Visiting Seoul - What to See and Do
(Seoul Gimpo International Airport GMP, Republic Of Korea)
The capital of South Korea is without a doubt the heart and soul of this homogenous nation. It is a bustling congested metropolis that nearly every Korean youngster aspires to move to. If there is anything hip or exciting happening in Korea, it is happening in Seoul
There are several magical ancient fortresses scattered around the capital dating back centuries, and an impressive repository of antiquities in the Seoul Museum of Art. The modern face of this country pounds the pavements of Insadong, the shopping hub of the city, while Dongdaemun serves as a vortex of nightlife that carries on as late as it likes.
There is a thriving expat scene in Seoul as well, clustered mainly in the eclectic Itaewon district. The city's subway system makes it easy to move between its many districts, each with its own character and attractions. If you can handle the crowds, there is no end to the things a person can see and do in Korea's dynamic capital.
Ten things you must do in Seoul
- There are several royal palaces still standing right in Seoul, and Changdeokgung is arguably the most impressive. Built in 1405, this UNESCO World Heritage Site clearly expresses the power of the Joseon dynasty and the beauty of its architectural style. Visitors to this popular attraction can explore the entire grounds, including the Secret Garden at the back.
- The Seoul Museum of Art is the country's finest repository of the artistic talents of the Korean people. Its collection spans the ages, from ancient dynastic eras right through to today's hottest contemporary artists. The museum also features rotating exhibits from other notable Asian artists, photographers and calligraphers.
- When the city decided to remove a major downtown street and restore the ancient stream that flowed beneath the pavement, the whole country cheered. Cheonggyecheon is now a wonderfully clean and green stream again, with a 11-km / 7-mile walking path along its banks. It is easily the nicest place to stroll in the capital, with some 22 bridges providing access across the subterranean stream bed.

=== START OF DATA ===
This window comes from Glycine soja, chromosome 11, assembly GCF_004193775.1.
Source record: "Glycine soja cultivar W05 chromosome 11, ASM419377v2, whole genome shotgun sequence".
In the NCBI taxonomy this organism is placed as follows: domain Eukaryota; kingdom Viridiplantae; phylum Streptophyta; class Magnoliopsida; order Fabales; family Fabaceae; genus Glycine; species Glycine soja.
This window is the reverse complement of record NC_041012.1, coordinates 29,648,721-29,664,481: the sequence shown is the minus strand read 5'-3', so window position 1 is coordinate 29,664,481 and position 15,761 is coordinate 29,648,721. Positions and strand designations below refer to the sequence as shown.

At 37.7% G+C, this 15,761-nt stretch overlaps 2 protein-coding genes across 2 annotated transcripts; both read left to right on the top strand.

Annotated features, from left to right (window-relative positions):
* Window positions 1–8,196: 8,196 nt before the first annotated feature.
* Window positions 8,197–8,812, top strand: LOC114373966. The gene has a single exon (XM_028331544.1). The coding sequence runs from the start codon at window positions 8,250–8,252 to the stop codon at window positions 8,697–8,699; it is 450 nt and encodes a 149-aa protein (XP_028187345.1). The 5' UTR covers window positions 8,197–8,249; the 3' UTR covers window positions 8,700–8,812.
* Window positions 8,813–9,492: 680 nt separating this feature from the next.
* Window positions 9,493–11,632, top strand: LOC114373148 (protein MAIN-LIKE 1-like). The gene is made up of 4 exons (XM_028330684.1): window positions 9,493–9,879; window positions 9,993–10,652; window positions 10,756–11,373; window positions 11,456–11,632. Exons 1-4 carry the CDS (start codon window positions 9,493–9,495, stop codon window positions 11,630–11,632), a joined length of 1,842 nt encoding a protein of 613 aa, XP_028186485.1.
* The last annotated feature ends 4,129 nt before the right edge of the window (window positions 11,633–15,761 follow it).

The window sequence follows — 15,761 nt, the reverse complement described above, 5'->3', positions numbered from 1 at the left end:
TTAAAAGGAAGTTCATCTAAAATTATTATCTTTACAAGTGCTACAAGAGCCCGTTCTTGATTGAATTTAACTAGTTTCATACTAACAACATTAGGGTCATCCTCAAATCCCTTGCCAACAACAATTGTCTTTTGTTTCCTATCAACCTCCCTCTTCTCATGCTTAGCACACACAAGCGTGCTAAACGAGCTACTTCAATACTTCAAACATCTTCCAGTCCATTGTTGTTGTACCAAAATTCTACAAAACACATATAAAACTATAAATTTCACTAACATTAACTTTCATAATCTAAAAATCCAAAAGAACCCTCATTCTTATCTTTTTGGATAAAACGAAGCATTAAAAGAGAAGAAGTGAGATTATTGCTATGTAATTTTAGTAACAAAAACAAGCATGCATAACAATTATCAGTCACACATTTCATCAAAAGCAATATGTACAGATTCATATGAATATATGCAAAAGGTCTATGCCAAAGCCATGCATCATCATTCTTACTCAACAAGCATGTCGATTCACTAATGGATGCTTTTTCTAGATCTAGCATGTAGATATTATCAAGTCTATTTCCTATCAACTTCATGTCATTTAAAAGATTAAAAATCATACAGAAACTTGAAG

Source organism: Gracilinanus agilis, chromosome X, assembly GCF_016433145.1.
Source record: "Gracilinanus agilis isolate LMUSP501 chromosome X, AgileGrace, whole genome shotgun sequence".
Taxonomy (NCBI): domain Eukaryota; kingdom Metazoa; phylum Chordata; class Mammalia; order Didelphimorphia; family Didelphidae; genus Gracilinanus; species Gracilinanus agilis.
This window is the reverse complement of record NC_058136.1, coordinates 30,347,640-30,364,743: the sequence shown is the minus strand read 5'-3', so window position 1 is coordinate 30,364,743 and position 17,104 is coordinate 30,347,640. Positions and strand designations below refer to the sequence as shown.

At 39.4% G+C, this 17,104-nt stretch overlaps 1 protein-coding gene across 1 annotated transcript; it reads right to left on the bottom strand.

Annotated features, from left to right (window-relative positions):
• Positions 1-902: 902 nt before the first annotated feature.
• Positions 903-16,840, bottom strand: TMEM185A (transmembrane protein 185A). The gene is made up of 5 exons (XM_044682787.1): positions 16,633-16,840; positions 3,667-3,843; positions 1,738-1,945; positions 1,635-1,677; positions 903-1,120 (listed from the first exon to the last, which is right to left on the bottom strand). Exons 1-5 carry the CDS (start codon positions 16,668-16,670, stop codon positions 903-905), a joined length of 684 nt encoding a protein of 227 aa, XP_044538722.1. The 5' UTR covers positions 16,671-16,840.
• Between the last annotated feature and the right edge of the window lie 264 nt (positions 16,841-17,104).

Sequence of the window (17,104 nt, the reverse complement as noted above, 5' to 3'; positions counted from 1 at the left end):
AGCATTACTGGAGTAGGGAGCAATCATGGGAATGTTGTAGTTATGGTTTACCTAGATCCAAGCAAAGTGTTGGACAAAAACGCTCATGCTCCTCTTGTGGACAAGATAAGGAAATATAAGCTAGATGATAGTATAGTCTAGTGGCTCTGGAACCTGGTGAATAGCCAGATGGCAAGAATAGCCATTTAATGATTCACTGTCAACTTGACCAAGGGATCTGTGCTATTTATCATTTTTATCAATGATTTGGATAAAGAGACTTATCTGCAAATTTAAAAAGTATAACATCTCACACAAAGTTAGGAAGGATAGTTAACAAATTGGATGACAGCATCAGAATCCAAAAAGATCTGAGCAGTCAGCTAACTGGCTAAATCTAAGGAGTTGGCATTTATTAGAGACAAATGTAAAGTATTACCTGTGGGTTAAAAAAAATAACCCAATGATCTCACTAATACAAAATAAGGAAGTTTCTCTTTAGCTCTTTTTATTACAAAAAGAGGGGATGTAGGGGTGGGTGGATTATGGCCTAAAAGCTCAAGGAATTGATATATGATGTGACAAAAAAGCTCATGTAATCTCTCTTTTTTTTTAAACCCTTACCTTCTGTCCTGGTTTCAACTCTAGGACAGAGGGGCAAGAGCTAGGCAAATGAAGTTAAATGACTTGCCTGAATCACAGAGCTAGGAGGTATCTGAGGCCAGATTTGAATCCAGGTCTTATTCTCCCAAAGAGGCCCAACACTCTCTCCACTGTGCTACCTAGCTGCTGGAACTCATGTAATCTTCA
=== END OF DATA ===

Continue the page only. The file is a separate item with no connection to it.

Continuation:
- Koreans love to shop, and when they are in the capital they typically head to Insadong. This trendy district of Seoul has a long pedestrian street lined with some of the capital's most appealing boutiques and retail names. It is a refreshing vehicle-free neighbourhood with plenty of entertainment, dining and shops.
- Another Joseon dynasty palace well worth visiting is Gyeongbokgung. It is the largest and most important of the five palaces built during that dynasty, housing the kings for over two centuries. On either side of the palace is the National Palace Museum and the National Folk Museum, two excellent cultural venues worth visiting in their own right.
- Namsan Park is one of the best spots in the capital to get a breath of fresh air and some elevated views over the city. The park is spread across a low hill, offering plenty of room to walk or just sit and relax. Be sure to go to the top of the N Seoul Tower (CJ Tower) to get the best views of Seoul possible. It is particularly pretty at night and the rotating restaurant N'Grill on the top floor is ideal for having dinner and soaking in the views.
- The Jongmyo Royal Shrine is the most important religious attraction in Seoul, if not all of South Korea. This UNESCO World Heritage Site was constructed in 1394 and has been in use ever since. The resting places of 19 Joseon kings and 30 Joseon queens are inside the three grandiose halls.
- One of Asia's finest museums is the National Museum of Korea. Inside this vast institution are around 11,000 relics on display (out of the museum's total of 150,000 pieces), many of them priceless treasures. You can easily spend a whole day exploring the timeline of Korean civilisation laid out in excellent detail on three floors. There is also a children's wing with special exhibits aimed at engaging the young ones.
- One of the most accessible and interesting neighbourhoods in Seoul is Itaewon. This is the centre of the capital's expat community and the best place to find shops, restaurants and bars that have an international flair. Much of the capital is purely Korean, in language and content. However, in Itaewon, English comes with almost everything and the entire district seems more comfortable with foreigners in general.
- There is no shortage of places to have a drink or three in Seoul. This city likes to party, and it likes to see and be seen. The high-rollers tend to gravitate to the upmarket clubs and bars of Apgujeong and Sinsadong. There are more casual and boisterous scenes in Myeongdong and Dongdaemun, where plenty of great eateries help balance out the shots of 'soju'. In these neighbourhoods, the party carries on well into the early hours.